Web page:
6.37 First it is necessary to reach some overall conclusion as to the level of specificity which the Act requires. It seems to me that the starting point for a consideration of that question must be to consider the purpose of the 2015 Act as a whole. The public participation element of that purpose is, of course, met by the public consultation process set out in section 4(8). But it is to the transparency element of the purpose of the legislation as a whole that the specificity mandated by s.4 is directed. The purpose of requiring the Plan to be specific is to allow any interested member of the public to know enough about how the Government currently intends to meet the NTO by 2050 so as to inform the views of the reasonable and interested member of the public as to whether that policy is considered to be effective and appropriate.

 

6.38 What the public thinks of any plan and what the public might do about it if they do not like a plan is a matter for the public to consider. But the 2015 Act requires that the public have sufficient information from the Plan to enable them to reach such conclusions as they wish. On that basis, it seems to me that the level of specificity required of a compliant plan is that it is sufficient to allow a reasonable and interested member of the public to know how the government of the day intends to meet the NTO so as, in turn, to allow such members of the public as may be interested to act in whatever way, political or otherwise, that they consider appropriate in the light of that policy.”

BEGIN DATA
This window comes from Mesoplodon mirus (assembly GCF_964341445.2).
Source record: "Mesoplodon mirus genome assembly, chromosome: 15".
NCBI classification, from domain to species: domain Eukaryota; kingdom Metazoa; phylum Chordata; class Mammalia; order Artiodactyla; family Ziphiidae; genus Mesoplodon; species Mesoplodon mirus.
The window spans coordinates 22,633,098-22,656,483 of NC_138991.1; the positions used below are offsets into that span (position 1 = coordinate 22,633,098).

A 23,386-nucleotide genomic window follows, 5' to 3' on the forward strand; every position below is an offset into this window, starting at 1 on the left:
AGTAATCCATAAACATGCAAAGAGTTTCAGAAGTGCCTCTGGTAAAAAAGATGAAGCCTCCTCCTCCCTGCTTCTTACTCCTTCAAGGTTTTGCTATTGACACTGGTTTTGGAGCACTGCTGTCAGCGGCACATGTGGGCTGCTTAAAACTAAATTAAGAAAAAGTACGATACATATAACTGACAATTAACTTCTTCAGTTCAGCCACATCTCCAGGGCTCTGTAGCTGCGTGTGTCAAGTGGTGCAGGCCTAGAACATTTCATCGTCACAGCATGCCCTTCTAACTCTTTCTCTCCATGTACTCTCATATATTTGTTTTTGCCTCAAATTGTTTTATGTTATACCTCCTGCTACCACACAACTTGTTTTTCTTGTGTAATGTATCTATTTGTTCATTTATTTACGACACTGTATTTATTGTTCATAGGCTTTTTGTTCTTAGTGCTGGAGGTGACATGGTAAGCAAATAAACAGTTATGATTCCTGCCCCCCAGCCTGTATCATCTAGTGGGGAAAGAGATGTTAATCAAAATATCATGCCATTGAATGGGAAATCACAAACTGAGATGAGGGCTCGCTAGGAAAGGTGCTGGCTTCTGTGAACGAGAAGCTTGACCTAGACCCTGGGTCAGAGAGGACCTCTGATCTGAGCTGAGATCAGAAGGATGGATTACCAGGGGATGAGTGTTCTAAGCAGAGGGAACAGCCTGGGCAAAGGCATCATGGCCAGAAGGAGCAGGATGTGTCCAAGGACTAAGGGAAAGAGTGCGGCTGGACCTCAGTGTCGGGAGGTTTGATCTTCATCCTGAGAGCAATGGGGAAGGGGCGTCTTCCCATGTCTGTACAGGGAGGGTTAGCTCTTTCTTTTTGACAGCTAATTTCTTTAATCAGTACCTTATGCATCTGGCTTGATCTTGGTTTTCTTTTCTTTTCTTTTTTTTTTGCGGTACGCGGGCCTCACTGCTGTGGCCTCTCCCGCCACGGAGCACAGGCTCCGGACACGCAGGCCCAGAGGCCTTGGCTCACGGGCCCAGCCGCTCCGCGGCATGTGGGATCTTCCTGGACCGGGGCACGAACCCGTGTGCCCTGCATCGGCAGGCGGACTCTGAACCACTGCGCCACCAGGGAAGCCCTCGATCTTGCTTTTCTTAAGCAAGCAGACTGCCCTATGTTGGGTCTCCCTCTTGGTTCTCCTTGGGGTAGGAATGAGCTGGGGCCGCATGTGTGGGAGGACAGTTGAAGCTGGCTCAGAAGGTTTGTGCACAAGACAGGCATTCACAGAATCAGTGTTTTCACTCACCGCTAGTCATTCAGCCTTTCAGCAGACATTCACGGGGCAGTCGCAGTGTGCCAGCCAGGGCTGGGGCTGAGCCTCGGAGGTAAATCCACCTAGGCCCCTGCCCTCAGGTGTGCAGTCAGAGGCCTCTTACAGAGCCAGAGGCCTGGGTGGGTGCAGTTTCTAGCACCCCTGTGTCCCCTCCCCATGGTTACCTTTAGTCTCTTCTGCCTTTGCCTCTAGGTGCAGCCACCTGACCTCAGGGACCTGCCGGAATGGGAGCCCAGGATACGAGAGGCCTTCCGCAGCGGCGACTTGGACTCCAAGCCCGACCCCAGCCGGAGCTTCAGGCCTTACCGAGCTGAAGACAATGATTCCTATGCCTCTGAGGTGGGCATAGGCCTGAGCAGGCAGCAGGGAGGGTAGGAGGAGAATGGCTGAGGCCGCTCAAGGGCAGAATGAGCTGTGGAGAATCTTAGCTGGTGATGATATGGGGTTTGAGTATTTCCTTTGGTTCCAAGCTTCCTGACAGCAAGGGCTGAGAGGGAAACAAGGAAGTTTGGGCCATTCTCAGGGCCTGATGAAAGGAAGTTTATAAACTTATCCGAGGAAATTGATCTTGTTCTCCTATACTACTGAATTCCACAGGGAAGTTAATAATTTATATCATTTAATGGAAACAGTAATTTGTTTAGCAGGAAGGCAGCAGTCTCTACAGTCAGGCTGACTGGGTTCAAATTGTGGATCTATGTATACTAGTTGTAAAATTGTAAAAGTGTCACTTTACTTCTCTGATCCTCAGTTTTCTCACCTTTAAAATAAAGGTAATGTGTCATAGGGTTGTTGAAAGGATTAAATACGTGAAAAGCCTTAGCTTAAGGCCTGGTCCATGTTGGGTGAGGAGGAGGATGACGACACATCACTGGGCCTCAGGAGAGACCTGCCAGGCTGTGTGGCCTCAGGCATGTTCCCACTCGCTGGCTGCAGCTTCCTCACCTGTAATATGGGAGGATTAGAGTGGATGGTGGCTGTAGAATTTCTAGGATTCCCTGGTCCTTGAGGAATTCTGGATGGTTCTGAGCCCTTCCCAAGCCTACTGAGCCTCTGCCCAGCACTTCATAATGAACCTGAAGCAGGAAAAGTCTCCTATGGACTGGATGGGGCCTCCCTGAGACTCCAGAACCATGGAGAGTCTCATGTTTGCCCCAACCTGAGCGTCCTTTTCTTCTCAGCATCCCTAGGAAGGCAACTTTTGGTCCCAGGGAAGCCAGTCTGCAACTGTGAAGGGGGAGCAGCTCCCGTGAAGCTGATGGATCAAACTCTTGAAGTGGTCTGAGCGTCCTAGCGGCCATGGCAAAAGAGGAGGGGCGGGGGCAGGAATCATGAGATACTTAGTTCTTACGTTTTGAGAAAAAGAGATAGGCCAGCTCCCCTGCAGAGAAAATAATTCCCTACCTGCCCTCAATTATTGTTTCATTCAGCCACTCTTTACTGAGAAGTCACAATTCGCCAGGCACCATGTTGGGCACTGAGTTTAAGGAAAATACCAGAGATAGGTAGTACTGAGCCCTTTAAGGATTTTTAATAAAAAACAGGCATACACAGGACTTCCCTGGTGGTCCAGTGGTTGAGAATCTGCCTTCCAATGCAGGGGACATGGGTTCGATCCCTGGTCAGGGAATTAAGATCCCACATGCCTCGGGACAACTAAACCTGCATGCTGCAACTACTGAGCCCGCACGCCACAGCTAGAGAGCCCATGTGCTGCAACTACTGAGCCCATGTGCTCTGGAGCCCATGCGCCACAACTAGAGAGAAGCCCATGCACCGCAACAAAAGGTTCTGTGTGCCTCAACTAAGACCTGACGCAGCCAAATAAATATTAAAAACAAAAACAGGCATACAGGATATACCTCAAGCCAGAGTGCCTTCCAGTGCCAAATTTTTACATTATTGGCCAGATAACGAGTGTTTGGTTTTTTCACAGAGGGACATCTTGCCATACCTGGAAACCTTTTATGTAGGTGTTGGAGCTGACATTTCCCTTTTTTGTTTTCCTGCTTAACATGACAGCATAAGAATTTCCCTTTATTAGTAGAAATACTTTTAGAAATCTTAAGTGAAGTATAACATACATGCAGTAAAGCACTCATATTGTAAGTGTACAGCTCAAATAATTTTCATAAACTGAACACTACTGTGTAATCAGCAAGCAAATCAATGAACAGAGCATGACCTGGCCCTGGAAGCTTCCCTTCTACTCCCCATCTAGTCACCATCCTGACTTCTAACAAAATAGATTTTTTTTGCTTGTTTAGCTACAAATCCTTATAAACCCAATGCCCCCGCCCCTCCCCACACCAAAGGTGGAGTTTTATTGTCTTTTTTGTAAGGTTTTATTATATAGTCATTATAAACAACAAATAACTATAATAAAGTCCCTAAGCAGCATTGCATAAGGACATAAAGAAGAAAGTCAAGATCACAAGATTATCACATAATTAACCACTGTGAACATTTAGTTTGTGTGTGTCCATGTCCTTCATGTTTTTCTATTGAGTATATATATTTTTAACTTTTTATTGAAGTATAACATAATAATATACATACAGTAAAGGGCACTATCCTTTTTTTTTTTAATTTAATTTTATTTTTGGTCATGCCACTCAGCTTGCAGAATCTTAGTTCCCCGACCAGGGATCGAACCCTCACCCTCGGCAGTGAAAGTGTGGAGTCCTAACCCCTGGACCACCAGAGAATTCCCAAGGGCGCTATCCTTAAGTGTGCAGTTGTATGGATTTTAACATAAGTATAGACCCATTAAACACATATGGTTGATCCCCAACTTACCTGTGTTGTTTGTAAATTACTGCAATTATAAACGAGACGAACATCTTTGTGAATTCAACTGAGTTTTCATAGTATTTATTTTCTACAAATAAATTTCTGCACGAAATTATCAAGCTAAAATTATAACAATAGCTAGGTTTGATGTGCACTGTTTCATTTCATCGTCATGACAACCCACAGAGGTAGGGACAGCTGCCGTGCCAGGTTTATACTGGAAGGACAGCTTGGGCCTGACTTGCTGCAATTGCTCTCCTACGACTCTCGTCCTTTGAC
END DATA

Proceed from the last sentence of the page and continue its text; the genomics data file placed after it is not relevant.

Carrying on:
“6.43 Finally, it is necessary to look at the kind of policies which the Plan suggests need to be followed in order to meet the NTO. Having considered what the Plan says it does seem to me to be reasonable to characterise significant parts of the policies as being excessively vague or aspirational.”  (my emphasis – that word “bullshit” again springs to mind.)

 

 

 

“6.45 I accept that the legislation clearly contemplates that knowledge will evolve and that the detail of the Plan will become more fixed as time moves on. However, that does not seem to me to prevent there being a clear present statutory obligation on the Government, in formulating a plan, to at least give some realistic level of detail about how it is intended to meet the NTO.” (my emphasis)